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Finding new pathways to home ownership

The following article was published in the Hamilton Spectator.

Canadian society is built on the idea that homeownership is the route to a prosperous middle-class lifestyle. Today with many young Canadians wondering how they will purchase their first home, it is time to re-examine the typical pathways to homeownership. 

For those with intergenerational wealth, homeownership remains quite accessible. A 2021 report by CIBC found that 30% of buyers received gifts of on average $82,000 from family to help with their first home purchase. This was a dramatic increase from 2015 when 20% of first-time buyers received on average $52,000 in support. Unfortunately, those seeking to purchase a home without family assistance face daunting timelines. National Bank of Canada recently found that even with recent price declines, an average family would require close to 25 years to save enough for a downpayment on a home in Toronto. Despite these obstacles, based on survey research I conducted with Conestoga College Professor Domenica De Pasquale and University of Waterloo Assistant Professor Sean Geobey, in partnership with the shared equity organization – Ourboro – we found that interest in homeownership remains high among renters. Using a sample of 2,086 Ontarians contacted in early February 2023, we found that 20% of renters planned to purchase their first home in the next year and half expected to purchase a home within the next five years. Many of these individuals will likely face disappointment as Statistics Canada research suggests that only 5% of renters become homeowners each year.

To continue reading please visit the Hamilton Spectator.

Uncovering the Truth About the First-Past-The-Post Electoral System

By Jason Kalbfleisch

The Current System in Canada

Since its conception, Canada has modelled its electoral system after the British system of governance. Even though Canada’s system has deep historical roots, its blatant disregard for Canadian voters means that it needs to change.

Canada uses a first-past-the-post electoral system that sees candidates with the highest number of votes win an election. The system of ridings ensures that candidates are elected from across Canada and considers the wide variety within Canada’s unique political landscape. But the current electoral system encourages the creation of one ruling party and one opposition party by suppressing its citizens’ diversity of thought and diminishing the value of our vote.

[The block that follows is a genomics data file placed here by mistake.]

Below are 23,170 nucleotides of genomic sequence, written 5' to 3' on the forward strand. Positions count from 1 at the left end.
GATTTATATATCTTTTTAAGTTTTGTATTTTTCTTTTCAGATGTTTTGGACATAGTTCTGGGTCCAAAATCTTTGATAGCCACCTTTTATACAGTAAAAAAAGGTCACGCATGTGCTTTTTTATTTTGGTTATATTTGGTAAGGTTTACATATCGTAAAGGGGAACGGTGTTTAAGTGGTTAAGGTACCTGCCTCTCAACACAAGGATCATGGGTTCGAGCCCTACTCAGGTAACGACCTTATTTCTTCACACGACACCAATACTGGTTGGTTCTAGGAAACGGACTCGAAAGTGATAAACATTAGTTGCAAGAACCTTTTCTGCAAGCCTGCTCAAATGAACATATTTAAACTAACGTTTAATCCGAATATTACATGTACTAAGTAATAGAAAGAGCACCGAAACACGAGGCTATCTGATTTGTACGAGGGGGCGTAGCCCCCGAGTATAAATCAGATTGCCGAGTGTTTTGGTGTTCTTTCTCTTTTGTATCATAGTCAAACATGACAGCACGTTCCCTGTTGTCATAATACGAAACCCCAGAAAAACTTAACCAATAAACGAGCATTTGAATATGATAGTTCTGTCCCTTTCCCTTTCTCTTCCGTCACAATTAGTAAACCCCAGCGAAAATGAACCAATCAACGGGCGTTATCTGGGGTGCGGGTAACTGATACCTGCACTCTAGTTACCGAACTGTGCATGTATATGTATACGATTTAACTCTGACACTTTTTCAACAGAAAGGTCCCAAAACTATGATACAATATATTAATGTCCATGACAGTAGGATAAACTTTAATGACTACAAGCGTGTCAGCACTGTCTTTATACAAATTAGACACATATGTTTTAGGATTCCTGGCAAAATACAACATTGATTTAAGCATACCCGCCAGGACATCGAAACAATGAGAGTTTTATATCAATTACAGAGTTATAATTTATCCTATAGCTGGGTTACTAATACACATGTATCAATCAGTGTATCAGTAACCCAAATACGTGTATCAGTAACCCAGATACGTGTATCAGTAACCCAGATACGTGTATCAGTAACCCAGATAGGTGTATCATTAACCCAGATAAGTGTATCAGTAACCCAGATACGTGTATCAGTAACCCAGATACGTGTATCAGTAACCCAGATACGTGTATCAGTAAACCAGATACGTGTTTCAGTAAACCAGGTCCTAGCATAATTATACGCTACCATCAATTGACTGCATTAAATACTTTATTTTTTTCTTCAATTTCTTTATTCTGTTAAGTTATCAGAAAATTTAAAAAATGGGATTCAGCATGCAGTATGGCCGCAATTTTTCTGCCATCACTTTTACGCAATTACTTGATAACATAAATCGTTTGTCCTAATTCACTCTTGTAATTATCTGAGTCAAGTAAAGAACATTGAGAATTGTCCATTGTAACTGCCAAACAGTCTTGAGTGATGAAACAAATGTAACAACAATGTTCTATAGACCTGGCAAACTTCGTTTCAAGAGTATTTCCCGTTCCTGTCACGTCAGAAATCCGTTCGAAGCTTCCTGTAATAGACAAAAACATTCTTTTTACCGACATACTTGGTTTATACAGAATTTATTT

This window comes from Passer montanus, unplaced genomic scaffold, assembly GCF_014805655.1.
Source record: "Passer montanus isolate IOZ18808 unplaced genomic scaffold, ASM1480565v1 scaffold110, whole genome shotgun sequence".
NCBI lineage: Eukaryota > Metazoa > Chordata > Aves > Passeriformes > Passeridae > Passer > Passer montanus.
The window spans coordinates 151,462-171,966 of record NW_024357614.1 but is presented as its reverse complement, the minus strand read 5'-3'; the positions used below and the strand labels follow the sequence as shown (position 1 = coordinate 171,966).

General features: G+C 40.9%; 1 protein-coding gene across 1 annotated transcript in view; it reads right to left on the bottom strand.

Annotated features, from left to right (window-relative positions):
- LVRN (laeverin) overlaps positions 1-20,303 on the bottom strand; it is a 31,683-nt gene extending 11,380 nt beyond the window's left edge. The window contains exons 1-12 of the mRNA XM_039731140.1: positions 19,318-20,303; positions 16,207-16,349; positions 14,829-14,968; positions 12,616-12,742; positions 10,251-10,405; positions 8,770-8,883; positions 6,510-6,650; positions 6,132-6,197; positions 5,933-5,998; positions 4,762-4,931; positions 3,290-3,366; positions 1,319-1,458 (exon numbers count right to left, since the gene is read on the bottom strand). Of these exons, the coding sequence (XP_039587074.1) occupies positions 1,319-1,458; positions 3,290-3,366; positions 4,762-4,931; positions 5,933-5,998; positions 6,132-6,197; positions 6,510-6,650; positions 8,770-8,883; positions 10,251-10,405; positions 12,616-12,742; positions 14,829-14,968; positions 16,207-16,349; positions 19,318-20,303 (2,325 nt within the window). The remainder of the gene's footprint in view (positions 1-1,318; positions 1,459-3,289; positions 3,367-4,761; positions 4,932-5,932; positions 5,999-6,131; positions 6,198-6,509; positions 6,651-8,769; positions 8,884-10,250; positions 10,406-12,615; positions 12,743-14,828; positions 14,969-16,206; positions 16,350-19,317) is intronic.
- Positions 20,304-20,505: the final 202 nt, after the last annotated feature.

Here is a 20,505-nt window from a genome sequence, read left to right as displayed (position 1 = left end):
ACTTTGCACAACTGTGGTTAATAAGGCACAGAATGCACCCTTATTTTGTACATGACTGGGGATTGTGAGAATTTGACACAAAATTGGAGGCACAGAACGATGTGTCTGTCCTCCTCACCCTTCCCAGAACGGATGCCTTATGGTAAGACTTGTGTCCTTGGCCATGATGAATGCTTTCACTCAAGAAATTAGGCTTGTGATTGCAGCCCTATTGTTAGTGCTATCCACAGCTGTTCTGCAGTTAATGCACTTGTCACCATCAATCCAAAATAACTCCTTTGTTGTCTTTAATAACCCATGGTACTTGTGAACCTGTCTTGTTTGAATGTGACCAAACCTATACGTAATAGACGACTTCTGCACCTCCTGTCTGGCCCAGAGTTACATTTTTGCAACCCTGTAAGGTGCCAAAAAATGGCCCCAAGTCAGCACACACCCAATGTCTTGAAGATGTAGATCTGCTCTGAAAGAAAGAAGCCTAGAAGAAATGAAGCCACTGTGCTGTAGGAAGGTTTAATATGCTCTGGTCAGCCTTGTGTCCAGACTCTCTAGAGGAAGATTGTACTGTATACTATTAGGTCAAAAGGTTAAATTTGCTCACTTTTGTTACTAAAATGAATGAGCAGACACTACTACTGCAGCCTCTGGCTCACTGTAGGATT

Diminishing the Value of our Vote

By its nature, the first-past-the-post system encourages two-party dominance and suppresses smaller parties’ success. Through a phenomenon known as tactical voting, voters are often discouraged from voting with their true political beliefs and give their votes to a larger party with views most similar to theirs to prevent opposition parties’ from being elected.

Alarmingly, studies suggest that 42% of Ontarians’ votes cast in the 2018 Provincial Election were not cast to elect the candidate of their choice but to prevent a less desirable candidate’s election. Those who cast these “strategic” votes discard their political expression to compensate for the electoral system’s deficiencies.

Looking at Alternatives- Proportional Representation

To ensure accurate electoral representation and expression, Canada should look for an alternative electoral system. One proposed solution is Proportional Representation. Under a system of Proportional Representation, the proportion of the votes cast for a party in an election would directly translate into the representation of those parties in the House’s composition. An election that resulted in 30% of votes being cast for the Liberals would result in the Liberals making up 30% of the House.

Additionally, Proportional Representation would result in creating more political parties that would allow voters to vote according to their beliefs without the fear of having their vote wasted.

A System that Fits Canada’s Needs

Any alternative system needs to consider the unique factors that define Canada’s political system. For example, one of the challenges that Proportional Representation would need to overcome is how it would address Canada’s immense geography, political differences, and riding system.

The model that works best for Canada is the Single-Transferable Vote. Under a Single-Transferable Vote, voters would elect their representatives under a preferential ballot. In this system, voters would vote for multiple members from multiple ridings, under a preferential system, voting for as many or as few candidates they would like. Candidates must receive a predetermined number of votes to get elected, and votes cast for a candidate after going over this number will be given to the second choice listed on the ballot. This process continues until the required number of candidates is elected.